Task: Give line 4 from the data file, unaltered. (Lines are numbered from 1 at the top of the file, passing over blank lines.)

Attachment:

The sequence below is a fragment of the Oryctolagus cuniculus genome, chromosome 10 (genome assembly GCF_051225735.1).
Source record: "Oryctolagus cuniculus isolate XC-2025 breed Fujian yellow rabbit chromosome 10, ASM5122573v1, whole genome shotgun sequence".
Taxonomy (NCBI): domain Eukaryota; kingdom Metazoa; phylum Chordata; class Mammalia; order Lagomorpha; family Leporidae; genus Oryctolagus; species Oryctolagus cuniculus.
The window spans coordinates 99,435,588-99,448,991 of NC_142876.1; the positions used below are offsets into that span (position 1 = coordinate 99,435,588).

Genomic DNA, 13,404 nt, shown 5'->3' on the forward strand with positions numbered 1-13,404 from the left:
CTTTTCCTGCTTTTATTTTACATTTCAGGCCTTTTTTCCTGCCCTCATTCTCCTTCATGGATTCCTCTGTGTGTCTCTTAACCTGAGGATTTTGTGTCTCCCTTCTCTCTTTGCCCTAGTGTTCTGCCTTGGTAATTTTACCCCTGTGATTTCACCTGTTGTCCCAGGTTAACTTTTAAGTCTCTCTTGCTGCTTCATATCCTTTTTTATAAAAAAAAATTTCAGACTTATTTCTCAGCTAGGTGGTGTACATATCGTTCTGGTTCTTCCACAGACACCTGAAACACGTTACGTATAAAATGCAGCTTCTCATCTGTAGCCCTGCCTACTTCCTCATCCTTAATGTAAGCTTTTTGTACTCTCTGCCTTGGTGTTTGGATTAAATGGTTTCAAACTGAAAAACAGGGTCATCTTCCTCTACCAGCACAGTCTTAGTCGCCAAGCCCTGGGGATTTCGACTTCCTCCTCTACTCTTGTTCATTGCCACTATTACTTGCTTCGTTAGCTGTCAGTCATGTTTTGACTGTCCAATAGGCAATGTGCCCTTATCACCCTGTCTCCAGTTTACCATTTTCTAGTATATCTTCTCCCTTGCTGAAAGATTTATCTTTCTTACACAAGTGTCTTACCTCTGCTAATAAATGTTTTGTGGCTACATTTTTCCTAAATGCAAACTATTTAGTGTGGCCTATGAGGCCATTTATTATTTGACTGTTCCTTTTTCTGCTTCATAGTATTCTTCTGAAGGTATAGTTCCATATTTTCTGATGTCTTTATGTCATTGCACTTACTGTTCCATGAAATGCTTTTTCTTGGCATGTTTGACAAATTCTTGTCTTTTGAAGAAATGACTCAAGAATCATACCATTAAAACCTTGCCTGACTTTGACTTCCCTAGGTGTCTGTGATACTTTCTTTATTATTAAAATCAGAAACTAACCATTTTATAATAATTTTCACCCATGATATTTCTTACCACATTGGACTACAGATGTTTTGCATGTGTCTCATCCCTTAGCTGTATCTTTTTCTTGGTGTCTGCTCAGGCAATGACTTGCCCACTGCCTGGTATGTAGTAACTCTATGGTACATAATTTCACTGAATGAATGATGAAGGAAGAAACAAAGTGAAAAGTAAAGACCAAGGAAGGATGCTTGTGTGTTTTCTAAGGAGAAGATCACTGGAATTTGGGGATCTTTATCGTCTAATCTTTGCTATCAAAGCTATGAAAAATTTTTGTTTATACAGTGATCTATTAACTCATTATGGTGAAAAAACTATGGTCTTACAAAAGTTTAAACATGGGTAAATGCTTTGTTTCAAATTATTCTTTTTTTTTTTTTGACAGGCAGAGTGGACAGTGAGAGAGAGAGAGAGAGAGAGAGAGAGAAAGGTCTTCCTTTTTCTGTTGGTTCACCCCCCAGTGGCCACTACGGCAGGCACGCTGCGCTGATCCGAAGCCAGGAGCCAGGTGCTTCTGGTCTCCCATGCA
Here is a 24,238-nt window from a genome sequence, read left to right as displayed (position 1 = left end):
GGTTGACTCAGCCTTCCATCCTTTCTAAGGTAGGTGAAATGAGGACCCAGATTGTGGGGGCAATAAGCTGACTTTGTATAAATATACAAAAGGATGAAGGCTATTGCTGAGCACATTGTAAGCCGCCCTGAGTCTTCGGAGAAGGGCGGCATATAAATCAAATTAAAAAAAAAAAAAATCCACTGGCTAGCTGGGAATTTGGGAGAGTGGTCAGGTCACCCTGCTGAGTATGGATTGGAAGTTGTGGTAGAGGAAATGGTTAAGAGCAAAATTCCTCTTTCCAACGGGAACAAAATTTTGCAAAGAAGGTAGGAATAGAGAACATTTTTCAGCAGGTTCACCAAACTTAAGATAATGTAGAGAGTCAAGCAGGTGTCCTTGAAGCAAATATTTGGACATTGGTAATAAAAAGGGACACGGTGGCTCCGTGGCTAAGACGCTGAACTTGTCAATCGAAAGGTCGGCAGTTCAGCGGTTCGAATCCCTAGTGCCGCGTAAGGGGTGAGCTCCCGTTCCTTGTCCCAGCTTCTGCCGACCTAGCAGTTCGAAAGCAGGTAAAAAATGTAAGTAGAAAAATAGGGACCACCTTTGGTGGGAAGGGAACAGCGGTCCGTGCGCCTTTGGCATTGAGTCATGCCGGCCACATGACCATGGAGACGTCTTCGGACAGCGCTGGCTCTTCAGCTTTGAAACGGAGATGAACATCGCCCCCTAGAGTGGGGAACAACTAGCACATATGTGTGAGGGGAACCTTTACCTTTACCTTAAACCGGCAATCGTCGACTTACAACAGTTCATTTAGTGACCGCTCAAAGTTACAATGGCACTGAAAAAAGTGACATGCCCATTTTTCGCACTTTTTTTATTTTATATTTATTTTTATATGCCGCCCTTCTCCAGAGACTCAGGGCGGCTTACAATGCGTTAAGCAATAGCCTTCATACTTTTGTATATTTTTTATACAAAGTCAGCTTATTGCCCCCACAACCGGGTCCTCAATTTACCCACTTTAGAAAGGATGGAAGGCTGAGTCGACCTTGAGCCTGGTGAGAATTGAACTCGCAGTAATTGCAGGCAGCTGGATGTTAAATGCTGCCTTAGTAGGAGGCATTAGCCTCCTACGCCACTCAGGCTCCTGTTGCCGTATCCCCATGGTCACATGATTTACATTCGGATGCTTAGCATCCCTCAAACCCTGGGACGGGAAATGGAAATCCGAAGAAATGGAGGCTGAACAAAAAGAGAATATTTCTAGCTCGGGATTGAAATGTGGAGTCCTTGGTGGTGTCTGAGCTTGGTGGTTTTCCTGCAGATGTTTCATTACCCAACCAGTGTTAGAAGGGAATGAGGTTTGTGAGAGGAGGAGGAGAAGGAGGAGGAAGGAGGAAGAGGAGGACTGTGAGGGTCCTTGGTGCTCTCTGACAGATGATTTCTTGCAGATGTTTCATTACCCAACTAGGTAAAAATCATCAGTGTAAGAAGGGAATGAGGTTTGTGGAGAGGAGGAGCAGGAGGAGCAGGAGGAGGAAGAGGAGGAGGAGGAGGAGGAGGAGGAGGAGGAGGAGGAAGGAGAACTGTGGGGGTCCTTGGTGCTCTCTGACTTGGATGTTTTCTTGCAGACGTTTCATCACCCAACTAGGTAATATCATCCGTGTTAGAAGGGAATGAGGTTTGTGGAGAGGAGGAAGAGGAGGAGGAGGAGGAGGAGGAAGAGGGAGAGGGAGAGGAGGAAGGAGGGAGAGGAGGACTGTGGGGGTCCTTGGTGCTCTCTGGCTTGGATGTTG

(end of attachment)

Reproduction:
The window spans coordinates 99,435,588-99,448,991 of NC_142876.1; the positions used below are offsets into that span (position 1 = coordinate 99,435,588).